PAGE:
Old Model of depending of public contributions to fund government spending will not work anymore, it is not sustainable

From Chua Soo Kiat
04:45 AM Dec 01, 2012

As pointed out in the letter “Dual public housing system is sustainable, better: SDP” (Nov 22), revenue from land sales goes into government reserves. As seen in the Housing and Development Board’s (HDB) latest annual report, its land cost was S$4.4 billion.

Thus, if we were to accept the Singapore Democratic Party’s (SDP) proposal of Non-Open Market flats, which strips out land cost, we would have to accept lower contributions to the reserves from land sales.

The more NOM flats there are, the less the contributions and the lower the net investment returns contributions (NIRC) in the future, ceteris paribus.

NIRC is a key government revenue component to help fund programmes from education to defence and, increasingly, social and medical spending.

With NOM flats, the tax increase the Prime Minister spoke about at the National Day Rally may come sooner than projected, as taxpayers would be asked to pick up any shortfall in NIRC.

The psychological impact of NOM flats cannot be underestimated, too. Between an NOM flat and an open market flat in a similar location, Singaporeans who want to be owner-occupiers would naturally go for the former.

After all, land proceeds can be viewed as contributions to a national social fund, so why contribute if you have a choice? Furthermore, social benefits such as Goods and Services Tax Vouchers and Workfare bonuses do not depend on how much land cost one pays.

In fact, one may get more social benefits in a NOM flat, as it should come with a lower assessable value, given the restrictions on rental and sale. Strong demand for NOM flats would curb any price appreciation in the open market, and a vicious circle may form.

Nevertheless, the SDP’s NOM paper is a commendable effort. I hope to hear from ministers and elected opposition members on this, given its proposed impact on the reserves and the value of HDB flats.

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NOM flats will only work if you restrict the sale of the flat ie if the family does not need it or upgrade, he must return back to HDB at a price determined by HDB, inflating HDB land to market forces will only create an endless bubble where there is no end to the high cost of everything in Singapore, if you cannot create a range of flats to cater to the diverse interest of public needs, then what is HDB setup for? Due to restrictions, the impact on the property market will be minimum but it will cut down the demand of an ever increase that has no end, creating affordable flats for the masses. The NOM component can be based on 50% of the market land costs, in this way, you still derive a profit but much lower, there are hundreds of other ways to make money like creating more shops, shopping centres, amenities, mrt etc, and it will create a better public opinion for the government. Ideally, the location of these flats should not be in central but sub-urban areas, where there is widespread land to be used to built new towns. You want to raise billions of dollars to enjoy a Swiss Standard of Living? Then start privatising the balance of HDB flats area by area. Let private bankers control the expansion of credit so as to control inflation, there will be liquidity in the markets to fund anything you want. Example valuation of flat is $500K, paid up is $300K, so the person cannot borrow more than 80% or 70% of the valuation of the flat, so you would have created an expansion of credit for $X amount of dollars.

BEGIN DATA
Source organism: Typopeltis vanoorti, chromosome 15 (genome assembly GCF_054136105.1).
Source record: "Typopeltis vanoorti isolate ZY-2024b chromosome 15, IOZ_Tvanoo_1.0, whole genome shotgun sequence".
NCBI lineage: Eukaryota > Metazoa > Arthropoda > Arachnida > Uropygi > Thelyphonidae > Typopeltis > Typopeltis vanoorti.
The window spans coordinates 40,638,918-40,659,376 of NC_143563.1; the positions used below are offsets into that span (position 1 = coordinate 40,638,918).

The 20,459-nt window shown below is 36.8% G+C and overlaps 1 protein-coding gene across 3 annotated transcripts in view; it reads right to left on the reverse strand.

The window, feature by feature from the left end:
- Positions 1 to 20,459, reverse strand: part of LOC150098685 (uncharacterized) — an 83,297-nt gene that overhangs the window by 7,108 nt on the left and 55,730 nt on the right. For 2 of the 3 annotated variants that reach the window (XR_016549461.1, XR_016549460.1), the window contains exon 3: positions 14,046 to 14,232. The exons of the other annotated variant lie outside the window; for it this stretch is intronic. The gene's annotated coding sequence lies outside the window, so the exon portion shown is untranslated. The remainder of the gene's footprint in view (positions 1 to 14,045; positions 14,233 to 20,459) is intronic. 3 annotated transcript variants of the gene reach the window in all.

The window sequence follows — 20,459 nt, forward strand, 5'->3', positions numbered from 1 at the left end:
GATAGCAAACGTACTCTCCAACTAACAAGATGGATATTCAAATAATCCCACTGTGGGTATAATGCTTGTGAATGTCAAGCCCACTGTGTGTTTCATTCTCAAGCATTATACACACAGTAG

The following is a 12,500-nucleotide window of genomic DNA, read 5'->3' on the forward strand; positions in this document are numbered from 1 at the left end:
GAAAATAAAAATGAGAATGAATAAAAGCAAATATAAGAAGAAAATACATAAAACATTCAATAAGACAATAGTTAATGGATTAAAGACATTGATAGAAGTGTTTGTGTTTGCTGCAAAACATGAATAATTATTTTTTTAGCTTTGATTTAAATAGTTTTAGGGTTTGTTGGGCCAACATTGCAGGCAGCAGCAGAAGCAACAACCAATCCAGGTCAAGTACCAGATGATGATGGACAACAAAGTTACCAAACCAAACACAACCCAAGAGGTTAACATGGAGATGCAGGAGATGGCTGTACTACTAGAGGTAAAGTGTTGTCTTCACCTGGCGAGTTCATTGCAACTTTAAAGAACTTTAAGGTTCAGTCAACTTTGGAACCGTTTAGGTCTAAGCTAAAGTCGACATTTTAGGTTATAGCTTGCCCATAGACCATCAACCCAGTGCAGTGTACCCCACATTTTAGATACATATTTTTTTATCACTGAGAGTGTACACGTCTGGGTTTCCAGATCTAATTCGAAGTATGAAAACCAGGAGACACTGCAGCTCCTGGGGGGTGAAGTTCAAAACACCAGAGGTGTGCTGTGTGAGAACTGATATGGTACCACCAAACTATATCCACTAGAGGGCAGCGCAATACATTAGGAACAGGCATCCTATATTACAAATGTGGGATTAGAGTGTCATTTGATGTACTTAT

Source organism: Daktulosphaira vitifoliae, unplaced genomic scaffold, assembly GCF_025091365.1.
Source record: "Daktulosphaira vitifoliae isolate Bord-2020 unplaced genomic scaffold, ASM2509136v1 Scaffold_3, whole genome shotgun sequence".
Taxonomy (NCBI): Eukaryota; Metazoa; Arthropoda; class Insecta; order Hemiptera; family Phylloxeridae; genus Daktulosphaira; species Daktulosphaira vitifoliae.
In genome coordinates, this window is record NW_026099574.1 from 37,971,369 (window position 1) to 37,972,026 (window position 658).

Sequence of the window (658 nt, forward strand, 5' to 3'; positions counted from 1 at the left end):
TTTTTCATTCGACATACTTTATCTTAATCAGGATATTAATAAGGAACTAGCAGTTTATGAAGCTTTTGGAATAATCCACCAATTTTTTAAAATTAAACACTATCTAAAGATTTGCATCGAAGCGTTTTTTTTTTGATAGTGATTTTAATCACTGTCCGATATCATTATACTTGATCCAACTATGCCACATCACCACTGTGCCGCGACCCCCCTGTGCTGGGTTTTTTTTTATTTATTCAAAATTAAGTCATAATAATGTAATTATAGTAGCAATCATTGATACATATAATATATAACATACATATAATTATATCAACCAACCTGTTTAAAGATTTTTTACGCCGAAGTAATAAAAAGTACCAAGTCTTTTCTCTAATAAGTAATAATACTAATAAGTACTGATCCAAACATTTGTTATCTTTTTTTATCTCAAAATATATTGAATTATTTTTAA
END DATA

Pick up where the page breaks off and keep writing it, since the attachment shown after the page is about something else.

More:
– Contributed by Oogle.

Author: Gilbert Tan TS

IT expert with more than 20 years experience in Apple, Andriod and Windows PC. Interests include hardware and software, Internet and multimedia. An experienced Real Estate agent, Insurance agent, and a Futures trader.

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